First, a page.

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Historic Downtown Natchez Mississippi Walking Tour
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Erected in the mid-1830s, the Commercial Bank and Banker's House is one of the most unusual buildings in Natchez. It consists of a former bank, which faces Main Street, and an attached house in the back where the banker lived. As of 2020, it appears that the bank part of the building is unused and that the house is a private residence.

  • Building, Property, Architecture, House

The building is notable for its architecture and dual use as a commercial and residential property. The bank portion of the buildings is a simple yet striking example of Greek Revival architecture. It features a gray marble facade and four large Ionic columns supporting a pediment. It is, apparently, the only building in the state erected in the antebellum period with such a facade. The house features Doric columns at its main entrance and is visible along Canal Street. The fact that the building features two aspects of Greek Revival architecture is what makes it unique.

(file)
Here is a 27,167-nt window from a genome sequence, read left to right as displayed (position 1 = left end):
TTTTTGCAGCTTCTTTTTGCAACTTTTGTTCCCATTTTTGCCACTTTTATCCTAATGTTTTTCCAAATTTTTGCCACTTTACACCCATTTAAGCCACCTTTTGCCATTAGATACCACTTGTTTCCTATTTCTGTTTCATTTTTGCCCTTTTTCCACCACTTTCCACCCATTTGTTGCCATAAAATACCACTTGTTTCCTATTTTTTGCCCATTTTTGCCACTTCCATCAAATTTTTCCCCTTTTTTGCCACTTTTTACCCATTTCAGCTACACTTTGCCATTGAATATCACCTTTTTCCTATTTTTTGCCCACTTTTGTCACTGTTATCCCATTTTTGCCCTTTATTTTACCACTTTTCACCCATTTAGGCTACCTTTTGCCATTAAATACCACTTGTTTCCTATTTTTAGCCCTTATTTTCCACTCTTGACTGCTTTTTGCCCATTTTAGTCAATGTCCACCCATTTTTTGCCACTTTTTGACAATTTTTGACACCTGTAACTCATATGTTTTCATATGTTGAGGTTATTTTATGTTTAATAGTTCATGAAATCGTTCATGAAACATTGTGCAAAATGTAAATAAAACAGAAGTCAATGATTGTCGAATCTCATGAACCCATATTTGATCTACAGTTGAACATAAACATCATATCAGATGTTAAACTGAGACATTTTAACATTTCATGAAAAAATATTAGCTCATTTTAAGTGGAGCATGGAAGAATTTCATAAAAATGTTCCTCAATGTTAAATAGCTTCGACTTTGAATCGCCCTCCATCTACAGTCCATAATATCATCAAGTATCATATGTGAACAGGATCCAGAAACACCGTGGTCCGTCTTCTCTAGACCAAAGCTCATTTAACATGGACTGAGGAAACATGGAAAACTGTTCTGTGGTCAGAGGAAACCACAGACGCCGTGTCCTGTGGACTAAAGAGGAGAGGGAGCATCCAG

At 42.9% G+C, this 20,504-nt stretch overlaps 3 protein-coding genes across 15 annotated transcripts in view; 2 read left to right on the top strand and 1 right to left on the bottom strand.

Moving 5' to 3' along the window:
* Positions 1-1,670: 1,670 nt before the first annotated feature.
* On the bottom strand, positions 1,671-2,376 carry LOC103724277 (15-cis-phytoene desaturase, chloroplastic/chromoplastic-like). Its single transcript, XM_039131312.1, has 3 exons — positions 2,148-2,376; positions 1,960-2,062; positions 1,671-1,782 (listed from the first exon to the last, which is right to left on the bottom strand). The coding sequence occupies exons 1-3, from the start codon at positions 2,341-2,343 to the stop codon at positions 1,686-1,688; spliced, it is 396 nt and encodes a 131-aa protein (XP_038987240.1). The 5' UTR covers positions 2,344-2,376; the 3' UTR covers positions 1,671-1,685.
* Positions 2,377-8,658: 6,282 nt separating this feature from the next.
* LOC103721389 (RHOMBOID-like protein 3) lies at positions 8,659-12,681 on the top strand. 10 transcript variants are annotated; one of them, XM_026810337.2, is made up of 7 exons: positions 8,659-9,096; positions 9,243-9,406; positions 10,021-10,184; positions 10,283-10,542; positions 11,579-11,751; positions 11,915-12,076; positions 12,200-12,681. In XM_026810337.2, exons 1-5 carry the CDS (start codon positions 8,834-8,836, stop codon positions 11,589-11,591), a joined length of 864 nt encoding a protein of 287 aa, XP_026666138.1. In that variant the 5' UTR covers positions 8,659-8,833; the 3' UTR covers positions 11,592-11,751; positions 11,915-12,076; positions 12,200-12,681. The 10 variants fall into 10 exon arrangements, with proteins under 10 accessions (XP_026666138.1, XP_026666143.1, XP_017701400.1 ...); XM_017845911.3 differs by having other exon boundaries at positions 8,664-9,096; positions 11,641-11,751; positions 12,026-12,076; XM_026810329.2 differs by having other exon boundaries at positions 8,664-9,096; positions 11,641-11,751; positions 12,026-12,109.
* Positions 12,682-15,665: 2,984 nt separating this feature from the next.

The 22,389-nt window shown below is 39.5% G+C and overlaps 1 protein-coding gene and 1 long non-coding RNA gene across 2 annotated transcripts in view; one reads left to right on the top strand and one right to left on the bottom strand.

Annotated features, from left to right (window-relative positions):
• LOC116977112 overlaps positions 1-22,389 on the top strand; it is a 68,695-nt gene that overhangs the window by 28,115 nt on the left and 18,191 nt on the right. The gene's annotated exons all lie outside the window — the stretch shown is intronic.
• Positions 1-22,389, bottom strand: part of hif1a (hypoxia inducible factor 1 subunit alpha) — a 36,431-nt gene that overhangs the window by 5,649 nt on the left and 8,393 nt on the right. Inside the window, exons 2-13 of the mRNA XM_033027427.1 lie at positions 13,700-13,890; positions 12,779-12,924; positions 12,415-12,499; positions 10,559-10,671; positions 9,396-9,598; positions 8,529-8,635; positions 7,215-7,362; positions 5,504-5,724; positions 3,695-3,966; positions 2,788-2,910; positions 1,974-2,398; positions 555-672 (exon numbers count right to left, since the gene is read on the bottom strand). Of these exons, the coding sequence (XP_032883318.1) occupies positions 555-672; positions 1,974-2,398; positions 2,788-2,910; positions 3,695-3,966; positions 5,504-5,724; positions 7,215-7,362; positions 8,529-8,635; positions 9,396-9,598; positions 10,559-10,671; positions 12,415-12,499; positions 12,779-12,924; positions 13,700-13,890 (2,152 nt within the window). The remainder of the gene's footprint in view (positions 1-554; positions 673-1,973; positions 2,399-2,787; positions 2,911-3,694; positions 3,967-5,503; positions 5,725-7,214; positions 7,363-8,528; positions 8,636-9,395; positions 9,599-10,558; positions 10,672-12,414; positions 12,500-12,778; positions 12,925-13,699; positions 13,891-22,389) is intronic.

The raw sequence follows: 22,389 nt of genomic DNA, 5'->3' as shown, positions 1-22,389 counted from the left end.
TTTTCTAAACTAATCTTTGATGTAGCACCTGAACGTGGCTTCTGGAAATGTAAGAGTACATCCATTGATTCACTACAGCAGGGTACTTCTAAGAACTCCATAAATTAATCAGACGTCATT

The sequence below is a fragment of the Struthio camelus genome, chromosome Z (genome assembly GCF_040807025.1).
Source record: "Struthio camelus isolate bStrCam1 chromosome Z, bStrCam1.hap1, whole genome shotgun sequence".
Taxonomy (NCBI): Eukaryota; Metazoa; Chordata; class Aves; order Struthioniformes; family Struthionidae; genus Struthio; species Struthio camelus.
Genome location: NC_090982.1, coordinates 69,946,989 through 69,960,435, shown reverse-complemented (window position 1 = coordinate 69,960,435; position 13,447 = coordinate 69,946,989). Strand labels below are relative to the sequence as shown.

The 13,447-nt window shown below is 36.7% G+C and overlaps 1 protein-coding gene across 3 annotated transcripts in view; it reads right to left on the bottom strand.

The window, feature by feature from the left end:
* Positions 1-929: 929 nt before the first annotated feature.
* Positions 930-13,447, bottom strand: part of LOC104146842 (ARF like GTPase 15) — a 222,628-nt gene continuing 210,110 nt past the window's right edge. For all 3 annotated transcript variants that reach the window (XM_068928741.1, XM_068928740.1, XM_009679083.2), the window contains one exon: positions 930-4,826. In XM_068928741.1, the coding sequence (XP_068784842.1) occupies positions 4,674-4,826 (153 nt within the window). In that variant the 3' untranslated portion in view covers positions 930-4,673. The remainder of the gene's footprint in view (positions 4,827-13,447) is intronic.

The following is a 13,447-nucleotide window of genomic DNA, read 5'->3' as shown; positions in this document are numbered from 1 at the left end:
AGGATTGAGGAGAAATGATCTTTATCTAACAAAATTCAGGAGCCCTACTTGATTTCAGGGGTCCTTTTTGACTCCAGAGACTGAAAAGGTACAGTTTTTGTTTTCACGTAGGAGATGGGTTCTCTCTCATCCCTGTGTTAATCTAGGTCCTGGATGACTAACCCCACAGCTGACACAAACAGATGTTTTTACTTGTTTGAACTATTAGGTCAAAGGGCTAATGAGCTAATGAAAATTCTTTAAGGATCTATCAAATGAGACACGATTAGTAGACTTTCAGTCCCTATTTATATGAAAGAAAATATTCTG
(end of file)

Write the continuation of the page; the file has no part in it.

The person who constructed the building was banker Thomas Henderson. The exact date when he built it is unclear but he did so between 1833 and 1836. Another banker, Levin R. Marshall, helped establish the bank and he, apparently, served as president for many years. Exactly which banker lived in the house or when Marshall was president is unclear. In more recent times, the bank portion was used as a Christian Science church. The building was added to the National Register of Historic Places in 1974 and is also a National Historic Landmark.

Biographical and Historical Memoirs of Mississippi. Gretna, Louisiana: Pelican Publishing, 1999.

"Commercial Bank Building." The Historical Marker Database. Accessed November 19, 2020.

"Commercial Bank and Banker's House." National Park Service - National Historic Landmarks Program. Retrieved from the WebArchive on November 19, 2020.

"Commercial Bank, Natchez." Preservation Mississippi. Accessed November 19, 2020.

Goeldner, Paul. "First Church of Christ, Scientist, and Banker's House." National Park Service - National Register of Historic Places Nomination Form. May 30, 1974.

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